Morgan (laughs): I got all these emails and phone calls about “Ballerina Boss.” I think it somehow got out there and people on the East and West coast are going – oh, wow, really cool!

You know, I’ve known you through the years, and I always think one of your defining characteristics is your sense of humor. You’ve got a great, enthusiastic laugh.

Morgan: Personally, I love to laugh. I am the biggest sucker for a good joke, a stupid joke. But I feel like I am way too serious in my real life. That’s how it feels to me. But thank you for saying that!

Putting together my new Patriotic Pas (a world-premiere duet set to Morton Gould’s rousing American Salute) . . . it’s 90 percent funny goofing around things that happened in the studio.

Last week, I watched a rehearsal with Melissa Gelfin and Rodrigo Almarales. Patriotic reminds me of George Balanchine’s famous Stars and Stripes. It’s got precision and dash. It has tricky combos. It’s speedy. It’s flirtatious. It’s all-American. And it’s also got joie de vivre.  


Morgan: Patriotic Pas is very Balanchinian. I mean, it is my background. It’s tricky. It’s really hard.

Yes, you packed it in there!

Morgan: I know. It is just packed. I really wanted something . . . because, the rest of the program, is, you know, contemporary and thoughtful.


ABOVE: Zack Grubbs and Sarah Hairston rehearsing Raymonda, which will be their final onstage appearance before retiring.

And Raymonda and Black Swan (also on the bill) have that classical thing, but not that pyrotechnic fireworks kind of stuff. And I felt that we just really needed that. It’s short. Kind of knock-your-socks-off.

And there is baton work?

Morgan: Yes, Melissa does a fantastic job of it. I can’t believe she’s that good at it, actually. She’s like throwing it up, switching hands, catching it – then it’s like under the leg and around. She’s awesome.

We also have Justin Peck’s Capricious Maneuvers, to Lukas Foss’ Capriccio. Another really tough piece. It’s fast-paced. Fast moving. Sort of like Balanchine. People call Peck’s work contemporary. They can think it’s contemporary because of the speed and the quick changes, and the look and the pace of it. But it requires top technique to execute.

Today Peck is a major, major choreographer and my personal hero, one of my top ever in my life so far.

I’m also crazy about Ma Cong’s world premiere. You saw his work last year?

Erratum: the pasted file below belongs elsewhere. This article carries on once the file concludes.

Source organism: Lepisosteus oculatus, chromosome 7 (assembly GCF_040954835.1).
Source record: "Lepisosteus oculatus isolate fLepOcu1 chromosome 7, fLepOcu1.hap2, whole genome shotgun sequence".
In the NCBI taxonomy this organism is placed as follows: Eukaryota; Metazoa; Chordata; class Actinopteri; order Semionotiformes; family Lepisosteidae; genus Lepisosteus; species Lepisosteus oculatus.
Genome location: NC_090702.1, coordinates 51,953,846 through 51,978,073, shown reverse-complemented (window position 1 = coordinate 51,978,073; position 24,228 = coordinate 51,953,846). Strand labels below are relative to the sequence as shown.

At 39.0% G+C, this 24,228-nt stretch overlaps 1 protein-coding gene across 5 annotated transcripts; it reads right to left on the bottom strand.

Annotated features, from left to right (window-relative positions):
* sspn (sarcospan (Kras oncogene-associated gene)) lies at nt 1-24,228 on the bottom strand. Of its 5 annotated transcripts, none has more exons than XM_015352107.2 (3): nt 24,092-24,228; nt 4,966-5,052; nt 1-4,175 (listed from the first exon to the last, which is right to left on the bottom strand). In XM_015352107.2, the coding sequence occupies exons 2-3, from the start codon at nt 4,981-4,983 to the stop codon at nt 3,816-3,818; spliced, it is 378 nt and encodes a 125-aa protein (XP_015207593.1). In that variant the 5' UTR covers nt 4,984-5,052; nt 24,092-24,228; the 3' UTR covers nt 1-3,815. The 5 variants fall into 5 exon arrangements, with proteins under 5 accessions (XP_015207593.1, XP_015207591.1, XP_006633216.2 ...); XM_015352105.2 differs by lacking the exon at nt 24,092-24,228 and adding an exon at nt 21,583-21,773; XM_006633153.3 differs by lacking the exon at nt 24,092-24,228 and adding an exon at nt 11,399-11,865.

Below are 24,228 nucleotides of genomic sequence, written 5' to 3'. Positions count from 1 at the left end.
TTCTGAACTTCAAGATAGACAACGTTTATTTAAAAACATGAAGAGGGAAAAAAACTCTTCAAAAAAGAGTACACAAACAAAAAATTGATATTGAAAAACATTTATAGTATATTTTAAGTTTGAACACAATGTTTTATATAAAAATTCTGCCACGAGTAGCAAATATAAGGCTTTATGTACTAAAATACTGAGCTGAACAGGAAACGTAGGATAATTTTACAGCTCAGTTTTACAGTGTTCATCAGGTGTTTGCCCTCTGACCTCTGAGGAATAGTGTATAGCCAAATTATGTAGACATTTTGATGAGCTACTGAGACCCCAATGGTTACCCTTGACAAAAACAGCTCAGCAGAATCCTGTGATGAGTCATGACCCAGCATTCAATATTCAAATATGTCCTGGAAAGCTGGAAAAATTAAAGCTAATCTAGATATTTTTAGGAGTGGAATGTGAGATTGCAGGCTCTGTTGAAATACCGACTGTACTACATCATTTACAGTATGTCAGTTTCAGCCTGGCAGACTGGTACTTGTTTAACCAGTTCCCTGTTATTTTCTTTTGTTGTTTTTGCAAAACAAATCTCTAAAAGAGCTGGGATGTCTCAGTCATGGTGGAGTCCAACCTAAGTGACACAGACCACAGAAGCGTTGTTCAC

Yes, in New Works last year. 

Morgan: It’s so fluid. I feel like when I’m watching him, I don’t even know where his bones are. And he gets that out of our dancers.

I watched a rehearsal on the dancers last week, too. His moves make a language for me, and then the choreography opens up. I like it a lot. 

Morgan: I love following the lines of movement, and trying to catch it and then you feel so clever. And it’s not an intellectual exercise, although that part of fascinating and requires some concentration. It’s just so organically fulfilling. It ties together in ways that connect limbs and necks and shoulders and legs and torsos in unusual ways.

It’s not like ‘this is so awkward,’  but it’s like “oh my god, it’s so new and original and satisfying. And it feels inevitable. Yet how can it feel inevitable when it’s so inventive?


ABOVE: Associate Artistic Director Johanna Bernstein Wilt coaches James Gilmer in the Cincinnati Ballet studio

How do you manage your personal time with the demands of your job, Victoria? I’ve heard you watch every single MainStage performance. 

Morgan: Yes. I watch. Every single one. I mean, there’s some Nutcrackers I miss sometimes, because I feel it’s also my job to be out in the community. That’s a big party time. So, I might miss a Nut or two But I see every single show.

I kind of made a deal with my hubby that I try not be out more than three nights a week. But it’s a little bit schizophrenic. When I am out in the community, I am hoping to make links and connections and tell more people about what we are doing with the company. I’m really proud of what we are doing.